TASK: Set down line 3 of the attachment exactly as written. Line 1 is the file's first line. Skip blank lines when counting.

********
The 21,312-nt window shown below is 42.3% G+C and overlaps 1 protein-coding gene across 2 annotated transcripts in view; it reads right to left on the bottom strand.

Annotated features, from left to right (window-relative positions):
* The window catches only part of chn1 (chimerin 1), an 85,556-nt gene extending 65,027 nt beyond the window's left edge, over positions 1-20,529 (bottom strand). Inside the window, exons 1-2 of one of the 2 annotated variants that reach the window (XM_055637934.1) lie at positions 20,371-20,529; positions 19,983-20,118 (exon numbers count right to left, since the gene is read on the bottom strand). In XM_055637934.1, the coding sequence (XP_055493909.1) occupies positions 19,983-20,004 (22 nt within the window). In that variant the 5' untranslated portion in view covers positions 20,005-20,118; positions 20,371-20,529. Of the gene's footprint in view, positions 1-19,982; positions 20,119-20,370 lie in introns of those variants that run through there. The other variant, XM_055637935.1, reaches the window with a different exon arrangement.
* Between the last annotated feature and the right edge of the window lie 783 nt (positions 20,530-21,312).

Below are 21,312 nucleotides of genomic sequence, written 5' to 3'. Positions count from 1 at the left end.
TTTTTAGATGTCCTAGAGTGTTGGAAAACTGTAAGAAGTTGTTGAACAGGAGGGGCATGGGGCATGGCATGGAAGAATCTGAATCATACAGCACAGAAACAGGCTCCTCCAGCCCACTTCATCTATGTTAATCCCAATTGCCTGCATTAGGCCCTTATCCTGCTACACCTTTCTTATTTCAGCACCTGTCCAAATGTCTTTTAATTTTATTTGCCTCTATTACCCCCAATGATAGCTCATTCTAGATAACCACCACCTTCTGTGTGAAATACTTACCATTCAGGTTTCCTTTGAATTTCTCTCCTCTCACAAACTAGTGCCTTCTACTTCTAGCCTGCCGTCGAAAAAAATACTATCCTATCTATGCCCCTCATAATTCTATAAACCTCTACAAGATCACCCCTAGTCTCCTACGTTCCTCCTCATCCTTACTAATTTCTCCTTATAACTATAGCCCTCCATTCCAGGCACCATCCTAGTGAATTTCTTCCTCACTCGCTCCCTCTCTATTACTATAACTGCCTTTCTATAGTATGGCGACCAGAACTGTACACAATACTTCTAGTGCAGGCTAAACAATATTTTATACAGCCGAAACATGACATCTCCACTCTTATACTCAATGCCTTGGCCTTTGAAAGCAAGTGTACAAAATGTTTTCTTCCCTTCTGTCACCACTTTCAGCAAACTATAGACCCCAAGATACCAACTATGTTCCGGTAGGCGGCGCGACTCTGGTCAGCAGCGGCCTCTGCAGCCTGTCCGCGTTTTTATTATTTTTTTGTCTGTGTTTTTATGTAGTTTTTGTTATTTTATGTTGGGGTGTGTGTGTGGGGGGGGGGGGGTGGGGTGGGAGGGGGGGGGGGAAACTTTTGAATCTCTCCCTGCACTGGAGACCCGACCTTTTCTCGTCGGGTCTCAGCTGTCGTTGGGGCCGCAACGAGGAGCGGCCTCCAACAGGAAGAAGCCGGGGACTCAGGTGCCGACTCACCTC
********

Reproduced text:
* The window catches only part of chn1 (chimerin 1), an 85,556-nt gene extending 65,027 nt beyond the window's left edge, over positions 1-20,529 (bottom strand). Inside the window, exons 1-2 of one of the 2 annotated variants that reach the window (XM_055637934.1) lie at positions 20,371-20,529; positions 19,983-20,118 (exon numbers count right to left, since the gene is read on the bottom strand). In XM_055637934.1, the coding sequence (XP_055493909.1) occupies positions 19,983-20,004 (22 nt within the window). In that variant the 5' untranslated portion in view covers positions 20,005-20,118; positions 20,371-20,529. Of the gene's footprint in view, positions 1-19,982; positions 20,119-20,370 lie in introns of those variants that run through there. The other variant, XM_055637935.1, reaches the window with a different exon arrangement.